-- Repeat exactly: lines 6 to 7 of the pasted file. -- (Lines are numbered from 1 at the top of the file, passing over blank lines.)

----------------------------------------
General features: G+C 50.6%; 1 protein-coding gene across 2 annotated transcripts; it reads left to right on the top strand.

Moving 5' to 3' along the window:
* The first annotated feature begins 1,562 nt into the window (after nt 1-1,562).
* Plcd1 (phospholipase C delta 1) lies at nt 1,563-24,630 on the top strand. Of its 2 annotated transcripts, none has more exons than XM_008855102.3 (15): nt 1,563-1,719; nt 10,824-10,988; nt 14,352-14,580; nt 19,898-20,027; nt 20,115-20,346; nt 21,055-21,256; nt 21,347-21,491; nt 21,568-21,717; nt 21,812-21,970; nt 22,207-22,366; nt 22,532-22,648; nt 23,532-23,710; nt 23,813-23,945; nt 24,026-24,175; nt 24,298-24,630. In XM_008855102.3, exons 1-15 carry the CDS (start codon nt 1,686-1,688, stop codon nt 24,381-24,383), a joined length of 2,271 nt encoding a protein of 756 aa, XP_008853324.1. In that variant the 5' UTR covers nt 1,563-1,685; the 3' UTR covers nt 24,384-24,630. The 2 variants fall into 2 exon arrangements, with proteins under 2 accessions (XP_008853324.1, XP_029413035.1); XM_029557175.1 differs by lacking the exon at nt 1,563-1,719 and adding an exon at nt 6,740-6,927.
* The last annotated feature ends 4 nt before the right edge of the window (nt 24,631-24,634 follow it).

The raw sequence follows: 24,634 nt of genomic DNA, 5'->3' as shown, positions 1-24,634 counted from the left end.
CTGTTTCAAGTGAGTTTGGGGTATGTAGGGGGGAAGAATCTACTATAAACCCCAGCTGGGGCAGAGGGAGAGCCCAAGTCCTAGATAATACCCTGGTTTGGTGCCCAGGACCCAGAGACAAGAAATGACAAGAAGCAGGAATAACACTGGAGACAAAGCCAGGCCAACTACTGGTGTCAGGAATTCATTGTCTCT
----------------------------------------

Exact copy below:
The raw sequence follows: 24,634 nt of genomic DNA, 5'->3' as shown, positions 1-24,634 counted from the left end.
CTGTTTCAAGTGAGTTTGGGGTATGTAGGGGGGAAGAATCTACTATAAACCCCAGCTGGGGCAGAGGGAGAGCCCAAGTCCTAGATAATACCCTGGTTTGGTGCCCAGGACCCAGAGACAAGAAATGACAAGAAGCAGGAATAACACTGGAGACAAAGCCAGGCCAACTACTGGTGTCAGGAATTCATTGTCTCT